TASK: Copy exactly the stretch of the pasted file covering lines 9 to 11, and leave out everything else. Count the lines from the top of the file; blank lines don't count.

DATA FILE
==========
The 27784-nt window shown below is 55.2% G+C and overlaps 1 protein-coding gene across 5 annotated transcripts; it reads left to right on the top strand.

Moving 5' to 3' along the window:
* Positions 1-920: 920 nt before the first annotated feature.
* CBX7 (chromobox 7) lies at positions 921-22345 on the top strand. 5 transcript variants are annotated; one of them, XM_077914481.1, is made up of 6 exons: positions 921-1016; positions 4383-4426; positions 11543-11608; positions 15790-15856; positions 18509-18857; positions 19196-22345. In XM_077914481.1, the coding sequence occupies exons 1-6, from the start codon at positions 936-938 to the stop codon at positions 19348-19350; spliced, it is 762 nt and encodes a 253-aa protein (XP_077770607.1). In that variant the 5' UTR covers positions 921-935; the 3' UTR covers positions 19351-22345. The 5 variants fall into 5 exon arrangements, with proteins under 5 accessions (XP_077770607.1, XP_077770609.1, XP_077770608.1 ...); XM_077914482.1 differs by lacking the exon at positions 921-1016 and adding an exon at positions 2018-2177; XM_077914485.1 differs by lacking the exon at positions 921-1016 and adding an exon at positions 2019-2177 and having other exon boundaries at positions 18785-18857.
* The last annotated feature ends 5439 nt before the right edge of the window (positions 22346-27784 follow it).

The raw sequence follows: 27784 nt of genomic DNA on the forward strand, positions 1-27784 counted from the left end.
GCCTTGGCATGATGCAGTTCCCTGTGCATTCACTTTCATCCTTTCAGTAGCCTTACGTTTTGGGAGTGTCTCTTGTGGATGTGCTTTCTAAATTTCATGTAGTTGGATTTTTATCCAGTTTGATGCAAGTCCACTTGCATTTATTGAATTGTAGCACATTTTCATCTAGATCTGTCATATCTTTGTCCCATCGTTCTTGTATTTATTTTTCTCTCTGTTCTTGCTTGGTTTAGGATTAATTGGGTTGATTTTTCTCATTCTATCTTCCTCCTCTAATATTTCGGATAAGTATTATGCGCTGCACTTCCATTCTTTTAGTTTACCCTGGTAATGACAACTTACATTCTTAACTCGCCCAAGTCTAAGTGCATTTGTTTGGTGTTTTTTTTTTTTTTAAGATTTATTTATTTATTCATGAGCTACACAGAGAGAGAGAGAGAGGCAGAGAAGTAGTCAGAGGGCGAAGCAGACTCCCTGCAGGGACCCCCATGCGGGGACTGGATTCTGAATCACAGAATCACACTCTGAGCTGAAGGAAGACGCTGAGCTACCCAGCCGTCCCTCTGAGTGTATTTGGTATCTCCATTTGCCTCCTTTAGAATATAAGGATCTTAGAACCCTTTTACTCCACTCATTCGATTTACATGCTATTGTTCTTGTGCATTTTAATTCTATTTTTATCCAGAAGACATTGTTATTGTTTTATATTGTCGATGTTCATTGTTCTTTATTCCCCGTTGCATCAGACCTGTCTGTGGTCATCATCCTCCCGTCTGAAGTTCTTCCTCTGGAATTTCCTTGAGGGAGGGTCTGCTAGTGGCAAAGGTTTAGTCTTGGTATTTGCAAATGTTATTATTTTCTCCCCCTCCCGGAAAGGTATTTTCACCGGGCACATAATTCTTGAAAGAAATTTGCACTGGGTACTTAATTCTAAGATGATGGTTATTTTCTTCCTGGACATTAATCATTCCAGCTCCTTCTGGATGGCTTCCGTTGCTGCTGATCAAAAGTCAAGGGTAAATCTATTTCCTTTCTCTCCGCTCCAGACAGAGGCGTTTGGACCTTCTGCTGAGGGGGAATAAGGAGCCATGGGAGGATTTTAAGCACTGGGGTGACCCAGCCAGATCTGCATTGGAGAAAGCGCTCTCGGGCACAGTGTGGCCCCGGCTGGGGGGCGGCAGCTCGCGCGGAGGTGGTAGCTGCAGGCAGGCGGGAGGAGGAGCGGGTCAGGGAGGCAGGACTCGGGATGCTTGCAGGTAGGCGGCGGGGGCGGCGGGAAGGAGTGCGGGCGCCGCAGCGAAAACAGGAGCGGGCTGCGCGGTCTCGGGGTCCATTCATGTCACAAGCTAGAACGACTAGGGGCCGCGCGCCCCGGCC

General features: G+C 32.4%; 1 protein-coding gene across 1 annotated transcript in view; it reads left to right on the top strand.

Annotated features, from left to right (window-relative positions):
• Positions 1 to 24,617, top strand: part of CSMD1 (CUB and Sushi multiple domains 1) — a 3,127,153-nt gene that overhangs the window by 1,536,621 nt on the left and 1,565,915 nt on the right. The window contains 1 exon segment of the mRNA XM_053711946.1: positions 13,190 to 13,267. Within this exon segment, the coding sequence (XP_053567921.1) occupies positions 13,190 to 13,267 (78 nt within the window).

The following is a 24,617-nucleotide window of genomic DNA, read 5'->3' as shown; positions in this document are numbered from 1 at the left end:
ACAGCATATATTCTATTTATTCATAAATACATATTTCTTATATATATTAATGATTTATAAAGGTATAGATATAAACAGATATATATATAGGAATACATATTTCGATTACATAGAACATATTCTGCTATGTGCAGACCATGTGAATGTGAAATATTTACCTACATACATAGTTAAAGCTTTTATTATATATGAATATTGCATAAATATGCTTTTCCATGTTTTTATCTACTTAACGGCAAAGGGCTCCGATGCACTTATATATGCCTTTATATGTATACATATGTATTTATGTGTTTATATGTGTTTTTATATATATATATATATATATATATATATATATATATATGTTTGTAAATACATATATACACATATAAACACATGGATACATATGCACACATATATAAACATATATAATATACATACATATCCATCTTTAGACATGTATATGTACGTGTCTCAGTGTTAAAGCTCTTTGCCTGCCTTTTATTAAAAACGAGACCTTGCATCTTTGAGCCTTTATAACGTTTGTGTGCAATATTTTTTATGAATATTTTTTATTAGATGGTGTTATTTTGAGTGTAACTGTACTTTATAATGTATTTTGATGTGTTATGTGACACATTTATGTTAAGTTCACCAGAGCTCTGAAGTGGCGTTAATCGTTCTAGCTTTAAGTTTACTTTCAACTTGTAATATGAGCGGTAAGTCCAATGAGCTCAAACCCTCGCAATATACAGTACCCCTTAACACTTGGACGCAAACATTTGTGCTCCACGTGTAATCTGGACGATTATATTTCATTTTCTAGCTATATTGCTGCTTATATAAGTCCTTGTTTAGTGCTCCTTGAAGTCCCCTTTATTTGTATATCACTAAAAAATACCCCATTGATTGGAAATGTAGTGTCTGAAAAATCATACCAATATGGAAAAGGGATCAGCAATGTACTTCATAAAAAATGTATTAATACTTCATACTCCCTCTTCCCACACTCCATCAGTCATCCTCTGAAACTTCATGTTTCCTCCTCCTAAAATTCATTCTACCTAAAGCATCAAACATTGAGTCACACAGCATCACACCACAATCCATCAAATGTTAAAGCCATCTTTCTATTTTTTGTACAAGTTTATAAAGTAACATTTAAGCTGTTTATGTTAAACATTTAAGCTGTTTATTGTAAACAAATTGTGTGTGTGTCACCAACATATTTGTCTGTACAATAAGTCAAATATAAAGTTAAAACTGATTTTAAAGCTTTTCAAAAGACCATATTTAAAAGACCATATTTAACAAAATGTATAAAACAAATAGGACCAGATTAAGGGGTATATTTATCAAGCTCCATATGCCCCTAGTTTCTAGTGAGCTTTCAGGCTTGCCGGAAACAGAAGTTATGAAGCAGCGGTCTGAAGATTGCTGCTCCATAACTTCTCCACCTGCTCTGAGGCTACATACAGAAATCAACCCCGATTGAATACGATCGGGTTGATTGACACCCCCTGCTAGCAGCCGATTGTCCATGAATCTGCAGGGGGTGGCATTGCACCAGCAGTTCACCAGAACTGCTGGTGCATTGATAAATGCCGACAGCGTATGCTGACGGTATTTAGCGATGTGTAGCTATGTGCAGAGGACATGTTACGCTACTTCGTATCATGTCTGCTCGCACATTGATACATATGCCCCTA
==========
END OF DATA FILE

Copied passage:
Annotated features, from left to right (window-relative positions):
• Positions 1 to 24,617, top strand: part of CSMD1 (CUB and Sushi multiple domains 1) — a 3,127,153-nt gene that overhangs the window by 1,536,621 nt on the left and 1,565,915 nt on the right. The window contains 1 exon segment of the mRNA XM_053711946.1: positions 13,190 to 13,267. Within this exon segment, the coding sequence (XP_053567921.1) occupies positions 13,190 to 13,267 (78 nt within the window).

The following is a 24,617-nucleotide window of genomic DNA, read 5'->3' as shown; positions in this document are numbered from 1 at the left end: